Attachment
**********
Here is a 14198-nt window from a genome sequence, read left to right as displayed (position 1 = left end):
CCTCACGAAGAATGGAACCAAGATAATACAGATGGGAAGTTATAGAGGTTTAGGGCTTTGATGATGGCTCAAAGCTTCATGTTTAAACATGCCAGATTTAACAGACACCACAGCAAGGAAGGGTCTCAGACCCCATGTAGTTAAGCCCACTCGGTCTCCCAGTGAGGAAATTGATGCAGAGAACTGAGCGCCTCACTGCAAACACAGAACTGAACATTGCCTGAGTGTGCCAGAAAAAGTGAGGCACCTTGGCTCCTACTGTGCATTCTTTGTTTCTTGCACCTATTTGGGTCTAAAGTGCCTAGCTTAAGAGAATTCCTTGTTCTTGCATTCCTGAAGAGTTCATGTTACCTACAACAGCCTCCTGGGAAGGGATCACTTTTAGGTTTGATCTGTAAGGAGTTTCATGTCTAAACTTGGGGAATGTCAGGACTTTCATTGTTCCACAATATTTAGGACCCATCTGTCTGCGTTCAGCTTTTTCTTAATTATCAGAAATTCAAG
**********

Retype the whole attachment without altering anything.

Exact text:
Here is a 14198-nt window from a genome sequence, read left to right as displayed (position 1 = left end):
CCTCACGAAGAATGGAACCAAGATAATACAGATGGGAAGTTATAGAGGTTTAGGGCTTTGATGATGGCTCAAAGCTTCATGTTTAAACATGCCAGATTTAACAGACACCACAGCAAGGAAGGGTCTCAGACCCCATGTAGTTAAGCCCACTCGGTCTCCCAGTGAGGAAATTGATGCAGAGAACTGAGCGCCTCACTGCAAACACAGAACTGAACATTGCCTGAGTGTGCCAGAAAAAGTGAGGCACCTTGGCTCCTACTGTGCATTCTTTGTTTCTTGCACCTATTTGGGTCTAAAGTGCCTAGCTTAAGAGAATTCCTTGTTCTTGCATTCCTGAAGAGTTCATGTTACCTACAACAGCCTCCTGGGAAGGGATCACTTTTAGGTTTGATCTGTAAGGAGTTTCATGTCTAAACTTGGGGAATGTCAGGACTTTCATTGTTCCACAATATTTAGGACCCATCTGTCTGCGTTCAGCTTTTTCTTAATTATCAGAAATTCAAG